Kauhale Kai is a solar-powered, pavilion-style home on Hawaii’s Big Island
Inspired by a childhood of memories in the area, Kauhale Kai, a complex and a home, was commissioned by clients that wanted to honor Polynesian and Hawaiian cultures in the design and material selections for the project. With this in mind, they hired de Reus Architects and interior designers at Saint Dizier Design to create a flowing, comprehensive 9,902-square-foot home that sits within the Mauna Kea Resort.
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With views overlooking the western coast of Hawaii, Kauna’oa Bay sits just below Kauhale Kai. At the center of the design is the pool, and each traditional-style pavilion surrounds it in a web of connected corridors. The main hale, the kitchen hub, features a large gathering area that opens to the living room. From there, the exterior walls and natural landscaping lead to each of the other pavilions.
The designers put a focus on creating a home the family could enjoy for decades while willfully compromising to match the traditional thatched-hut village settlements, known as kauhale, nearby. “Finding modernity, within this coastal community’s strict traditional design guidelines, was a point of emphasis,” de Reus Architects said.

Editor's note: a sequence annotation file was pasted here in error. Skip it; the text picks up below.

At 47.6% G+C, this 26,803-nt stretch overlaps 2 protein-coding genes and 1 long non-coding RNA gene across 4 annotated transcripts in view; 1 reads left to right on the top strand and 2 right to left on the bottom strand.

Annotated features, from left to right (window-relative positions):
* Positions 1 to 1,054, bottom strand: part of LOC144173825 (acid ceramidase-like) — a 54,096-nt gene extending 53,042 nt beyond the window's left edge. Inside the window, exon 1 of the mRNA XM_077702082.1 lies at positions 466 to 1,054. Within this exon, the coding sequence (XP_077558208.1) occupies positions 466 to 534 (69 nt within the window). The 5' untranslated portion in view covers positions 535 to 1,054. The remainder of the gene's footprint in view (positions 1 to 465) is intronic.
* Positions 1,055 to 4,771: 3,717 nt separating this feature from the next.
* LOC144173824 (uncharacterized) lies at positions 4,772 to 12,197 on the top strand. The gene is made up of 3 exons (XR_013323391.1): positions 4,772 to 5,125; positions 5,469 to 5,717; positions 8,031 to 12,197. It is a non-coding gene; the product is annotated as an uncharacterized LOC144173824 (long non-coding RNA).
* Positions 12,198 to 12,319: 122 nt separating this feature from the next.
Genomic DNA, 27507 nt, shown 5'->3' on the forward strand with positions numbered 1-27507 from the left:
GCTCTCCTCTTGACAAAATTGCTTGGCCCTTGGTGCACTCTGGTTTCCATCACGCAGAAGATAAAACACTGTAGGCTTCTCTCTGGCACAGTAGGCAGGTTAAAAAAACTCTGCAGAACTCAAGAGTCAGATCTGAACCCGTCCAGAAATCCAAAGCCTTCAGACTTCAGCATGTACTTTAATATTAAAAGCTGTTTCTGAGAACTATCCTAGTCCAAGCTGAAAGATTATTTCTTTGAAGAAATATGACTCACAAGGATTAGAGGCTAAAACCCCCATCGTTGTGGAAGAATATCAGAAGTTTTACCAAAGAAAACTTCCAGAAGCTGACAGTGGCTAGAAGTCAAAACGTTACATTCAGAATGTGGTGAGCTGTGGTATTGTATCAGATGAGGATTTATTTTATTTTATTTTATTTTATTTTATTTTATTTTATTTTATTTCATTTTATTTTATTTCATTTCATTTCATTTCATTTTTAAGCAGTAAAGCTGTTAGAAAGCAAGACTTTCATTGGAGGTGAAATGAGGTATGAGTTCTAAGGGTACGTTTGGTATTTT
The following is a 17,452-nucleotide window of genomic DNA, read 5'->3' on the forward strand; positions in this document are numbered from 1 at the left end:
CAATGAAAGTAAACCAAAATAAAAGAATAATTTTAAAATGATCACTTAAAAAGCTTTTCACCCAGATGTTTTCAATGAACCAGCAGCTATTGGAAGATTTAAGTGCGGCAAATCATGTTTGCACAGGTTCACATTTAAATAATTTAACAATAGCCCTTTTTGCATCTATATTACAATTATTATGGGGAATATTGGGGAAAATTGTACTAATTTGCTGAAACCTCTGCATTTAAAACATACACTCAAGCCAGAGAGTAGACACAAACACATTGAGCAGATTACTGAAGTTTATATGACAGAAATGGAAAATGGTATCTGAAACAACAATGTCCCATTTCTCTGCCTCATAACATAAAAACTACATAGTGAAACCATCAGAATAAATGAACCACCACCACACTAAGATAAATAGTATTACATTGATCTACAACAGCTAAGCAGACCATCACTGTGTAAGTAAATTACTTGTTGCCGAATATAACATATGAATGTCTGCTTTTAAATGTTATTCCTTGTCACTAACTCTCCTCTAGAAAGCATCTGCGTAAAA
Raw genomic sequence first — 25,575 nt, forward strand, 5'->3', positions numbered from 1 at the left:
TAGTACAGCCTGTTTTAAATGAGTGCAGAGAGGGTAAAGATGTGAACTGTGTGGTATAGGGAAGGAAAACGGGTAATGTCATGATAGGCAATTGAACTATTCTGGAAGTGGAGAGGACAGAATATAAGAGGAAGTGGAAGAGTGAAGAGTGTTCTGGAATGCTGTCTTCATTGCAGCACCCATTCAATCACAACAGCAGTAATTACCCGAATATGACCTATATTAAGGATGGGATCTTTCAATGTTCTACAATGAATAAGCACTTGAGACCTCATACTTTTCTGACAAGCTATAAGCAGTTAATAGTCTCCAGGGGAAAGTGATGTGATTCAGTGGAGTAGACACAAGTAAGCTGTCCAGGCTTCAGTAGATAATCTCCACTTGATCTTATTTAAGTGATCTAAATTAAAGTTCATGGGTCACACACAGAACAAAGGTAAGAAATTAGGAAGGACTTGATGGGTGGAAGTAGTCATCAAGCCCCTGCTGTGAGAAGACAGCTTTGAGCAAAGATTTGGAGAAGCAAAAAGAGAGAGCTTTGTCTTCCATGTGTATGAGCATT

The exterior appearance relies on an influence from Polynesian architecture with stepped ceiling forms and columns that mirror those in the dining pavilion, a design inspired by the Majapahit culture of Bali. Outdoor foliage is kept to a minimum to avoid distracting from the expansive coastline views, but native plants offer interest as well as a wayfinding element that guides guests from one area to another.
Solar panels, increasingly prevalent across the sunny islands, are located out of sight on top of the garage pavilion. Perhaps the most striking features throughout the home come from the use of natural materials such as copper shingles, steel doors and windows, integral-color cement plaster, cedar eaves and travertine pavers. The home also features ohia wood cabinetry and floors as well as Hawaiian basalt stone accents.
Photography by Joe Fletcher via de Reus Architects